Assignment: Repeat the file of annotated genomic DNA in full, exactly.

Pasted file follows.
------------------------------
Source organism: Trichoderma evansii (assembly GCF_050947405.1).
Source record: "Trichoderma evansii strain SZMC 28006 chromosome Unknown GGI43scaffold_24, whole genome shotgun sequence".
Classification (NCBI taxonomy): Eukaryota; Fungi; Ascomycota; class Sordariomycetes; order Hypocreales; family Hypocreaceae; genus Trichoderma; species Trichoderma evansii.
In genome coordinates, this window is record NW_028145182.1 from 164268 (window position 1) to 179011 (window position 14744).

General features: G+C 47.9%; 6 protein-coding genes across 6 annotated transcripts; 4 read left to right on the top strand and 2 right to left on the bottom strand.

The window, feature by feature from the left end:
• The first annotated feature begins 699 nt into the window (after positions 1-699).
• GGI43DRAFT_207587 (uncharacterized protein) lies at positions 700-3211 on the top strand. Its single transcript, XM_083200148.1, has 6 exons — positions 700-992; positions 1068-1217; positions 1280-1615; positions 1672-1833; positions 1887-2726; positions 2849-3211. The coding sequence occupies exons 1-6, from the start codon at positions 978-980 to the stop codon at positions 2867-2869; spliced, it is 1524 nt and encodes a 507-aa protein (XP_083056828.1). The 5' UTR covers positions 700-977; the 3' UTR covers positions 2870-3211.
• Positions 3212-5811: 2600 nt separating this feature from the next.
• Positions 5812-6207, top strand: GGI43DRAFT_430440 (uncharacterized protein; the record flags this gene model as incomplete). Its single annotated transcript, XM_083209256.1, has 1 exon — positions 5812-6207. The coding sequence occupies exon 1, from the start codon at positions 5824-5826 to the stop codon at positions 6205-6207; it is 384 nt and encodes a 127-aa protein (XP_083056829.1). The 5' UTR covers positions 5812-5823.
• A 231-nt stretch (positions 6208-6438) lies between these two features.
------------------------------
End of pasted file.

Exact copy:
Source organism: Trichoderma evansii (assembly GCF_050947405.1).
Source record: "Trichoderma evansii strain SZMC 28006 chromosome Unknown GGI43scaffold_24, whole genome shotgun sequence".
Classification (NCBI taxonomy): Eukaryota; Fungi; Ascomycota; class Sordariomycetes; order Hypocreales; family Hypocreaceae; genus Trichoderma; species Trichoderma evansii.
In genome coordinates, this window is record NW_028145182.1 from 164268 (window position 1) to 179011 (window position 14744).

General features: G+C 47.9%; 6 protein-coding genes across 6 annotated transcripts; 4 read left to right on the top strand and 2 right to left on the bottom strand.

The window, feature by feature from the left end:
• The first annotated feature begins 699 nt into the window (after positions 1-699).
• GGI43DRAFT_207587 (uncharacterized protein) lies at positions 700-3211 on the top strand. Its single transcript, XM_083200148.1, has 6 exons — positions 700-992; positions 1068-1217; positions 1280-1615; positions 1672-1833; positions 1887-2726; positions 2849-3211. The coding sequence occupies exons 1-6, from the start codon at positions 978-980 to the stop codon at positions 2867-2869; spliced, it is 1524 nt and encodes a 507-aa protein (XP_083056828.1). The 5' UTR covers positions 700-977; the 3' UTR covers positions 2870-3211.
• Positions 3212-5811: 2600 nt separating this feature from the next.
• Positions 5812-6207, top strand: GGI43DRAFT_430440 (uncharacterized protein; the record flags this gene model as incomplete). Its single annotated transcript, XM_083209256.1, has 1 exon — positions 5812-6207. The coding sequence occupies exon 1, from the start codon at positions 5824-5826 to the stop codon at positions 6205-6207; it is 384 nt and encodes a 127-aa protein (XP_083056829.1). The 5' UTR covers positions 5812-5823.
• A 231-nt stretch (positions 6208-6438) lies between these two features.